EPA Cites Toll Brothers for Polluting Forked Rivers Waters
News Source: Lacey Patch
June 28, 2012
By ELAINE PINIAT
Sea Breeze at Lacey was allegedly one of 370 Toll Brothers constructions sites that was in violation of the Clean Water Act.
Sea Breeze at Lacey is just one of hundreds of Toll Brothers, Inc. housing developments throughout the country that was included in a recent settlement with the Environmental Protection Agency after allegedly violating the Clean Water Act.
Toll Brothers, one of the nation’s largest homebuilders, will pay a penalty of $741,000 to resolve the violations, which most notably encompassed issues with stormwater compliance at construction sites.
“Keeping contaminated stormwater runoff out of the nation’s waterways, like the Chesapeake Bay, is one of EPA’s top priorities,” said Cynthia Giles, assistant administrator for EPA’s Office of Enforcement and Compliance and Assurance.
The settlement from Wednesday, June 20, will improve oversight of stormwater runoff at construction sites across the country, ultimately protecting America’s waters, Giles said.
The settlement covers 370 sites in 23 states including 43 in New Jersey. The company failed to comply with the conditions of permits pursuant to the Clean Water Act resulting in discharge of pollutants in stormwater.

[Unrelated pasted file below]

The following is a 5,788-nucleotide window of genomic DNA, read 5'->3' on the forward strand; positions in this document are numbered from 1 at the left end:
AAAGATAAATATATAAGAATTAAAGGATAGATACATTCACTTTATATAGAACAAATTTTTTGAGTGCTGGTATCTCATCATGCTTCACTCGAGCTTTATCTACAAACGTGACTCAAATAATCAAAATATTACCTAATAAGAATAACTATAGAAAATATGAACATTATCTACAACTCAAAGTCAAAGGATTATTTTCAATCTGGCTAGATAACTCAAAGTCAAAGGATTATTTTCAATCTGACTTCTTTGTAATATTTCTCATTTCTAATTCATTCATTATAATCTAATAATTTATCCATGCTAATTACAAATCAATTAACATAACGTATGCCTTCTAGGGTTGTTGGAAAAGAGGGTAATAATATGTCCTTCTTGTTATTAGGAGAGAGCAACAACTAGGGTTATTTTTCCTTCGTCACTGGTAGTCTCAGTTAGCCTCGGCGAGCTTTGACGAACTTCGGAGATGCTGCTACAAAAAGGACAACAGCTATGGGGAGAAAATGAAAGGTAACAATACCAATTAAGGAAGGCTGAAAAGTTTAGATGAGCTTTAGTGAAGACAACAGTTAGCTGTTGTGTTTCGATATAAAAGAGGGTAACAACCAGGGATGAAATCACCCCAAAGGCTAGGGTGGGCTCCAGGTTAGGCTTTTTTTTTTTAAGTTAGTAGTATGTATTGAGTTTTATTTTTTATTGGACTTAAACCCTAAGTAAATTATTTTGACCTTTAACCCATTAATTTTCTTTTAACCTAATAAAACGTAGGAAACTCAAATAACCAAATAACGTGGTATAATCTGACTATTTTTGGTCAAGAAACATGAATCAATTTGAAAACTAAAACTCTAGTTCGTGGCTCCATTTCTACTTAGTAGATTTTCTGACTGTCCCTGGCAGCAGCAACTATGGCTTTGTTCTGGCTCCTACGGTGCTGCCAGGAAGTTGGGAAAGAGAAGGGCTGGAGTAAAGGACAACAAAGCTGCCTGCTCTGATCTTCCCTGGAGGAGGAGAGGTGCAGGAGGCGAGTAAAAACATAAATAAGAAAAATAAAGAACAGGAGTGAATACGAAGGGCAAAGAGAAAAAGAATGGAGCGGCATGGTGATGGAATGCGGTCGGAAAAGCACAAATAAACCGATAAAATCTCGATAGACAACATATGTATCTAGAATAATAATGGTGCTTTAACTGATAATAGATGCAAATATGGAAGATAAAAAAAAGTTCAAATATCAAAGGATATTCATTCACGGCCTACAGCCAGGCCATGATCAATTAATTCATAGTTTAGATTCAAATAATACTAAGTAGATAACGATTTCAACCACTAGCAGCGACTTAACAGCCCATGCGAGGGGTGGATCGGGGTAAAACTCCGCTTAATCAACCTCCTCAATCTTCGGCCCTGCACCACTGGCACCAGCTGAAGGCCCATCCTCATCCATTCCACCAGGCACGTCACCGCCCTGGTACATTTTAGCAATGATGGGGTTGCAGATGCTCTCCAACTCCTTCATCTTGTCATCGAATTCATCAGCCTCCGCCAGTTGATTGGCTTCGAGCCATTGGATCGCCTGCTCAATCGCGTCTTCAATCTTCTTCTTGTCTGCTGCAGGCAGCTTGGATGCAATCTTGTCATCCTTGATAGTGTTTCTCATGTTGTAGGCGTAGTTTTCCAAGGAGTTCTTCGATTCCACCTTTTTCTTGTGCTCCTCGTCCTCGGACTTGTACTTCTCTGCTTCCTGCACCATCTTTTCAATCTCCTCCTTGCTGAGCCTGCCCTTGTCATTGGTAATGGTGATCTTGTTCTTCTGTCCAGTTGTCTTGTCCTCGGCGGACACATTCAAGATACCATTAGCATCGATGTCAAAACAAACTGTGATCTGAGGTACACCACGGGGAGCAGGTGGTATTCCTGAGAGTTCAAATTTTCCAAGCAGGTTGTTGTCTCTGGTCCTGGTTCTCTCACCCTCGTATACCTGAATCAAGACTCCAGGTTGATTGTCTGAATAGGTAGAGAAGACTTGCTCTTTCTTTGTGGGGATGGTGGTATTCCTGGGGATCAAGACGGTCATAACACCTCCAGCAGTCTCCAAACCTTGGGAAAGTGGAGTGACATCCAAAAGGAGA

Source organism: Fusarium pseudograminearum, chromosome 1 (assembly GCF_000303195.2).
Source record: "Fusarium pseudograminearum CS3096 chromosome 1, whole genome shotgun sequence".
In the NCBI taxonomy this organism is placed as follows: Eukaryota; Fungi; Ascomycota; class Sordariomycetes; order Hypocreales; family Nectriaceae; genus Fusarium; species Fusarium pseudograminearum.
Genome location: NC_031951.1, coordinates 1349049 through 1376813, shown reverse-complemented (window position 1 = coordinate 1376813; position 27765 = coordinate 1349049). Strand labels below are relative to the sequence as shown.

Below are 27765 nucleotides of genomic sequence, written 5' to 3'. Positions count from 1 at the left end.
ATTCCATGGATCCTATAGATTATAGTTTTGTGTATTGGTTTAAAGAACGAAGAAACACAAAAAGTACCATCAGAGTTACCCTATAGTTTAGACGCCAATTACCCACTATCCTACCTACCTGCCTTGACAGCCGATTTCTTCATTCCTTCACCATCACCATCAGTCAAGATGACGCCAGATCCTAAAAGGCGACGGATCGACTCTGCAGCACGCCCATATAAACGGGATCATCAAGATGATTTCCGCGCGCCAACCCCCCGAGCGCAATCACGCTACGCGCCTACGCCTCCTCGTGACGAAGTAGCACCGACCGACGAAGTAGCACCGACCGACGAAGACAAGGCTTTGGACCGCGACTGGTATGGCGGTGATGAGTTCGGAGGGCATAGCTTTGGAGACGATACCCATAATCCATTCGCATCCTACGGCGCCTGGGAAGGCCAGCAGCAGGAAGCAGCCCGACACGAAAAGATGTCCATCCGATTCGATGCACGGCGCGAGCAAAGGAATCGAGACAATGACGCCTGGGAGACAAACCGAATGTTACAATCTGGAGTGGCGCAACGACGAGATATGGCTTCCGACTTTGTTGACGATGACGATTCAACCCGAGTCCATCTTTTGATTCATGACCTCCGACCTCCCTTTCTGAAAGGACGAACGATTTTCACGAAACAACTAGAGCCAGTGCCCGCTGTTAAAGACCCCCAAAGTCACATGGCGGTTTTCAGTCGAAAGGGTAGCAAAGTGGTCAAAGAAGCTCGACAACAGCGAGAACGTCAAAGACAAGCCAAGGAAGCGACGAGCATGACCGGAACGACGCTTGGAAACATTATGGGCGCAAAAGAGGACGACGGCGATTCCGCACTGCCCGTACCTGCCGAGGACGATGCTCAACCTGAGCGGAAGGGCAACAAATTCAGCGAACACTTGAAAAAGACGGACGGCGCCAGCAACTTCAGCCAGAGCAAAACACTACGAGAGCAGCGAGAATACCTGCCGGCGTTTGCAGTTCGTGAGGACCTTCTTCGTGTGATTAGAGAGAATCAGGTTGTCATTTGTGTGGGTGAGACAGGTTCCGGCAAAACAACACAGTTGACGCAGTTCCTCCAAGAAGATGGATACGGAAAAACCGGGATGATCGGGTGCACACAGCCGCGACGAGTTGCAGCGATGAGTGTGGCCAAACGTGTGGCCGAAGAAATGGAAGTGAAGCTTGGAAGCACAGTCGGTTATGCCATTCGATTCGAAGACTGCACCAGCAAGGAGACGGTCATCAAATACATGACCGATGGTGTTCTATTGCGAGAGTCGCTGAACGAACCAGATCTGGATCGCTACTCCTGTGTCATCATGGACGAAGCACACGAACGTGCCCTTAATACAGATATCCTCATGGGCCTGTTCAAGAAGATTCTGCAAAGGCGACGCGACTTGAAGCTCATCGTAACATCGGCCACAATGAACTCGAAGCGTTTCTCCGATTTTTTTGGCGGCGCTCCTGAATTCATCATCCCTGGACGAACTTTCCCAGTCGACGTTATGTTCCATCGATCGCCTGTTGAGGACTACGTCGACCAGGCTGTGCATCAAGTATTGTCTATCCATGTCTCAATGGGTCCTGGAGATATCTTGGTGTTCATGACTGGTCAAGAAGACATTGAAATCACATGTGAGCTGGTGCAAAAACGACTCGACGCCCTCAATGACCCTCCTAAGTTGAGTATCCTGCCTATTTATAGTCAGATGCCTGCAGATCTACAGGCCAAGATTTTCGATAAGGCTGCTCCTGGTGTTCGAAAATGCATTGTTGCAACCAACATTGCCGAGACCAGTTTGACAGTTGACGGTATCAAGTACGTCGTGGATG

The Clean Water Act requires permits for the discharge of stormwater runoff, according to the EPA's website. The permits for Toll Brothers require that construction sites have controls in place — silt fences, phased site grading and sediment basins — to prevent pollution from being discharged with stormwater into nearby waterways such as Cedar Creek in Lacey.
Violations include the failure to stabilize disturbed soil and properly install and/or maintain stormwater controls such as silt fences, swales, sediment basins, sediment traps, storm drain inlet protection and construction entrances and exits, the EPA overview of the settlement said.
The complaint, which was filed simultaneously with the settlement agreement, alleges over 600 stormwater violations that were discovered through inspections and the review of documents submitted by Toll Brothers. The EPA estimated the settlement would prevent millions of pounds of sediment from entering U.S. waterways each year.
“The settlement requires Toll Brothers to implement system-wide management controls and training that will help prevent polluted stormwater runoff from contaminating rivers, lakes and sources of drinking water,” said Ignacia S. Moreno, assistant attorney general for the Environment and Natural Resources Division of the Department of Justice.
According to the EPA's overview of the settlement, Toll Brothers will be required to do the following:
- Obtain all necessary permits;
- Develop site-specific pollution prevention plans;
- Conduct additional site inspections beyond those required by stormwater regulations;
- Document and promptly correct any problems;
- Train construction managers and contractors on stormwater requirements and designate trained staff for each site;
- Submit national compliance summary reports to EPA based on management oversight inspections and reviews.